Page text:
Of course, this incident may be considerably more dire if this took place in Paul and Michaela’s base of operations from the earlier sentence because, you know, zombies. 

We’ll Follow Up with “Follow-Up”

While the hyphen changes the part of speech from verb to either noun or adjective, depending on its usage, the meaning still relates to checking up on a past development. Now, instead of referring to the action itself, the phrase either introduces “follow up” as a thing (noun), i.e., an act of following up, or informs the reader or listener that a noun is in some way related to the action of following up (adjective). 

This will make more sense when we consider the following examples. 

“Follow-up” as a Noun

First, we will evaluate how “follow-up” can be used as a noun (person, place, thing, or idea). 

  • Once Jalilah heard that Lilianne was dating Jim, he immediately performed a follow-up

The problem with the phrase functioning as a noun is that it, like whoever bit Angie earlier, is ambiguous. It feels as though “follow-up” should function as an adjective and that a noun should follow, explaining exactly how Jalilah followed up on this tasty gossip. Instead, we are left to our own devices, trying to decide if he called one of the two in question or stopped by in person to learn more. 

  • The burly surgeon asked his nurse to perform a follow-up an hour after the operation. 

This is another situation where the noun “follow-up” could easily become an adjective adding a noun to clarify, such as “interview,” “examination,” “analysis,” or any other appropriate word to describe what actions she would take as part of the experience. As it stands, all we know is that she will do something with the patient now that the original incident (the surgery) is over. 

“Follow-up” as an Adjective

As you may have surmised, for “follow-up” to function as an adjective, it needs to modify or describe a noun. This usage is more satisfying because it provides additional details, leaving less to the imagination. 

  • After the disturbing incident, the detective took the suspect into the follow-up room. 

While the sentence itself provides a tantalizing hook about something disturbing but doesn’t follow through with juicy details, we know precisely how “follow-up” works here. It describes the noun “room,” implying that this police headquarters has a special place people can go to take further action or learn more information about a preceding event.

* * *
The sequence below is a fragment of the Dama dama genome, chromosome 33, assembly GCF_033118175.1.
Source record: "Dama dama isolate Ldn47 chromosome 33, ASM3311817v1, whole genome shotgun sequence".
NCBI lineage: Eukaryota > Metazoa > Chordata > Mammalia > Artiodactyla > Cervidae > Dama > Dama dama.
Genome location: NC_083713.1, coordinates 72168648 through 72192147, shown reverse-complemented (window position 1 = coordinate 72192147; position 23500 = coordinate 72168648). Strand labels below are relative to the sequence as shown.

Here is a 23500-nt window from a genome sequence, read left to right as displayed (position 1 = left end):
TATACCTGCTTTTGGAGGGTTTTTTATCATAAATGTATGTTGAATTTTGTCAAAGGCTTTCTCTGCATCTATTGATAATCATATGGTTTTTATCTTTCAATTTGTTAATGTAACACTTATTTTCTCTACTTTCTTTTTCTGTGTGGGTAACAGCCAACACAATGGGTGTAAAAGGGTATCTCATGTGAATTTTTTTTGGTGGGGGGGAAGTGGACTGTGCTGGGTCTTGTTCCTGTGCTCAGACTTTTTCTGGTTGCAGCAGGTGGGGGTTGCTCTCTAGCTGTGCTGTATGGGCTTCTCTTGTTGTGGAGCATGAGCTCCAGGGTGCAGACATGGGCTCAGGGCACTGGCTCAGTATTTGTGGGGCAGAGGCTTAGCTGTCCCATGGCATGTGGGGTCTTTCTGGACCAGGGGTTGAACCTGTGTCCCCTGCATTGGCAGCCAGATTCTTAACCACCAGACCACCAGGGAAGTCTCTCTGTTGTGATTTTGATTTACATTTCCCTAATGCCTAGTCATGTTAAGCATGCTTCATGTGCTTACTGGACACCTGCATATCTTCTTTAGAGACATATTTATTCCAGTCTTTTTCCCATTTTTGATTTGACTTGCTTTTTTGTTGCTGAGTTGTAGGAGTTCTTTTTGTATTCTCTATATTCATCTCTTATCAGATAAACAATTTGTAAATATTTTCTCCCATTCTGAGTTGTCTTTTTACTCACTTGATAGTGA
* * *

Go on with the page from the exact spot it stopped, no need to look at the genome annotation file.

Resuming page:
• When Barkley’s teeth fell out after a visit to the dentist, the office scheduled a follow-up<span data-preserver-spaces=”true”> examination. 

Poor Barkley. While this sounds like a damage-control type of situation, we know that the noun “examination” takes place in response to an earlier visit and, more appropriately, what happened after that appointment. 

Where Does “Followup” Fit In?

Following up with this follow-up may be a bit anticlimactic. You may be looking forward to learning how running the two words together creates a new and magnificent meaning, but this form is often considered grammatically incorrect. People often use it because they do not fully understand how to use a two-word verb phrase (or this one in particular), and they may have seen it appear this way before. 

Nonetheless, you should avoid this construction entirely if you are a devotee of proper writing (that’s why you’re here, right?). Instead, focus on ensuring you use the hyphen (or not) to dictate the proper part of speech. 


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By James Smith

Described as an "English Guru," James Smith holds a Master's degree in English from Arkansas Tech University, and a Bachelor of Fine Arts in Creative Writing with a minor in ESL. James is a sought after writer and editor with university teaching experience.